In education, as in so many other areas, President Bush is looking to establish his legacy. On No Child Left Behind, no one will be surprised that the President once again called on Congress to reauthorize this landmark law. But the odds of that happening decrease by the day.
For better or worse, history will probably judge Bush’s education legacy as the current program—greatly expanded federal control in education, significantly increased education spending, and testing policies that may be having unintended consequences in the states.
But Bush does have an opportunity to boost his education legacy in 2008—by using the bully pulpit to promote school choice and fight for school choice in the nation’s capitol. And on those points, he did very well tonight.
Bush’s idea for a “Pell Grants for Kids” national voucher program is a non-starter with Sen. Teddy Kennedy and Rep. George Miller. But he should be thanked for reminding the nation that millions of kids who are trapped in failing public schools need school choice.
He also should be applauded for standing up for school choice in Washington, D.C. The D.C. Opportunity Scholarship program is currently serving 1,900 disadvantaged children. Del. Eleanor Holmes Norton and others have pledged to end it when it comes due to be reauthorized or refunded in 2008—potentially sending these children back to their low-performing and, all too often, dangerous public schools. Bush is right to fight to give District parents the ability to choose their children’s school.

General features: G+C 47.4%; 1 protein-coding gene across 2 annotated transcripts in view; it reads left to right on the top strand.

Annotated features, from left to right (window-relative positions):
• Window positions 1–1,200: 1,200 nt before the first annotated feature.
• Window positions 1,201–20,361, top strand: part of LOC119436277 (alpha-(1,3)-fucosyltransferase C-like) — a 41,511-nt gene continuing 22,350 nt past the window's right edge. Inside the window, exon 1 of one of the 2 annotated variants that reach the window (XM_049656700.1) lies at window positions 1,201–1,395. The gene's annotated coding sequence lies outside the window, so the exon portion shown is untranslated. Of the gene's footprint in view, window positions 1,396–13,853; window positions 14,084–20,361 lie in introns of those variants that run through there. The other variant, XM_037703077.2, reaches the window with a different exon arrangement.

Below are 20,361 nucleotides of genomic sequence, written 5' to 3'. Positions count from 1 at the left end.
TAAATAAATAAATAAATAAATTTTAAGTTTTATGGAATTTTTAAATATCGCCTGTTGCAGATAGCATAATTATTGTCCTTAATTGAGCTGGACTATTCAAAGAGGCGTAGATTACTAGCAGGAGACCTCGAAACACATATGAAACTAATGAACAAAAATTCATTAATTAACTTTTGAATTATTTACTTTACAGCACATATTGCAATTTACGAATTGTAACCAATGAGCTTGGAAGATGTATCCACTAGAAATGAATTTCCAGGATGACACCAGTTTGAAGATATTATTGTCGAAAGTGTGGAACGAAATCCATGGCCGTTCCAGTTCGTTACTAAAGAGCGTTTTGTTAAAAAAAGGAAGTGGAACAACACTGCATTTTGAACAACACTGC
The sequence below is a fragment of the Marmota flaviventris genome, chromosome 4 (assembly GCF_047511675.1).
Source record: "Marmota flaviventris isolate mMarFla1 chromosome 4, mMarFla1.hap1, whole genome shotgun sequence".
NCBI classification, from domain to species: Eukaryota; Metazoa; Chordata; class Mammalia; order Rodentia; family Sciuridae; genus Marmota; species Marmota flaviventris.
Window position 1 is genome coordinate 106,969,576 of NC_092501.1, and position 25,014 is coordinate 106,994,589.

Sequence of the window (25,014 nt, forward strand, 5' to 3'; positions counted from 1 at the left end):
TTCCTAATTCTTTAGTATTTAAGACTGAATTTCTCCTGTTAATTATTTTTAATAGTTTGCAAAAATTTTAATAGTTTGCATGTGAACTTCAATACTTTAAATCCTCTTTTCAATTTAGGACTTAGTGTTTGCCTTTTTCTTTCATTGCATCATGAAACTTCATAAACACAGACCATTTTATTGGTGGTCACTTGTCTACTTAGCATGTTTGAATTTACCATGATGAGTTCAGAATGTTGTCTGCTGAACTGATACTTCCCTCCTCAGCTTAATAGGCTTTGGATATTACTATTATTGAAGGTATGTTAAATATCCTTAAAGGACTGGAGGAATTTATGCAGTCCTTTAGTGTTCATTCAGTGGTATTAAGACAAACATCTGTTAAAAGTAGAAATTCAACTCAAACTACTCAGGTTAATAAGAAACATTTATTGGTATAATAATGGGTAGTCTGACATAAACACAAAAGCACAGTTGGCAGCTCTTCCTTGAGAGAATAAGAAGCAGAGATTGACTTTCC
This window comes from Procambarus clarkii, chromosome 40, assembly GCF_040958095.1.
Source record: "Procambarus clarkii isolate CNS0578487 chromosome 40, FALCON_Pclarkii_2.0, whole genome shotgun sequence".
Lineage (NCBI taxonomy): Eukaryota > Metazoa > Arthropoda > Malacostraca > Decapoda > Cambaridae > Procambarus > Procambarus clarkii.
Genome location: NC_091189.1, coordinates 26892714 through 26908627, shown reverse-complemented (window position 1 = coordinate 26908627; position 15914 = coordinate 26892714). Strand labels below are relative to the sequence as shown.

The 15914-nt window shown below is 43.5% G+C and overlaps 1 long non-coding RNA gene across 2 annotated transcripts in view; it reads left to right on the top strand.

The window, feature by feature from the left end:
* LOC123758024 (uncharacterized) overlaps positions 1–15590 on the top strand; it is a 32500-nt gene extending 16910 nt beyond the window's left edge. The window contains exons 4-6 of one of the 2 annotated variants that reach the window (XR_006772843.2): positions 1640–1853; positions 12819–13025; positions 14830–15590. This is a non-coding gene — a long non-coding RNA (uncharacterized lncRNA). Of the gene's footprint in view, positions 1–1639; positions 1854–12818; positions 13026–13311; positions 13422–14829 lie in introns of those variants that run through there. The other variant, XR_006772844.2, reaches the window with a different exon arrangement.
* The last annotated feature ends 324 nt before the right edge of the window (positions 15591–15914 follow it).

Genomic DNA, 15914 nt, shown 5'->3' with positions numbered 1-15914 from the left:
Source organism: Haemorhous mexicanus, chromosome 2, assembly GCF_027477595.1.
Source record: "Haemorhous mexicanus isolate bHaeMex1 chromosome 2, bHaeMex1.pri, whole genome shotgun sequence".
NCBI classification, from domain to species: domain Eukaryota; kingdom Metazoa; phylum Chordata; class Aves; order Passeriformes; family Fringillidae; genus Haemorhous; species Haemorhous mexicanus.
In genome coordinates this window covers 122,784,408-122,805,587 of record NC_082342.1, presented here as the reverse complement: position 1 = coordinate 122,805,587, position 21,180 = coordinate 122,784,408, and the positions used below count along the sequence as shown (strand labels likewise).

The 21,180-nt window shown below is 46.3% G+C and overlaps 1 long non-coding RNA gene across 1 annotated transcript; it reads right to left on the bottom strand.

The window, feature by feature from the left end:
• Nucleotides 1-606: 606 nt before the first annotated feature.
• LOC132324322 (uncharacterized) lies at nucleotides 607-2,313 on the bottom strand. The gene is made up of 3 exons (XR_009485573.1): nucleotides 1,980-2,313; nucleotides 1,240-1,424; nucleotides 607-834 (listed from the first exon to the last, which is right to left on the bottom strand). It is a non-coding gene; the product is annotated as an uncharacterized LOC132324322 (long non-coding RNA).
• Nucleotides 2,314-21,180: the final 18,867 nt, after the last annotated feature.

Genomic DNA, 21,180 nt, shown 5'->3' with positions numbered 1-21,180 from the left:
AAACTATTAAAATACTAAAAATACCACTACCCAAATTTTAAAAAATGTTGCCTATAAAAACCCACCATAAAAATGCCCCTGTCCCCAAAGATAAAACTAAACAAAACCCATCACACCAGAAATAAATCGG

On that account, it’s notable that First Lady Laura Bush invited D.C. School Chancellor Michelle Rhee to be her guest tonight. Rhee has been a champion of inner city public education reform and a strong supporter of school choice—pledging in December to “never … do anything to limit another parent’s ability to make a choice for their child. Ever.”
Here’s hoping that Bush continues to use the bully pulpit to fight for school choice in Washington, D.C., and the rest of the country during his last 11 months. That would be an education reform legacy for history.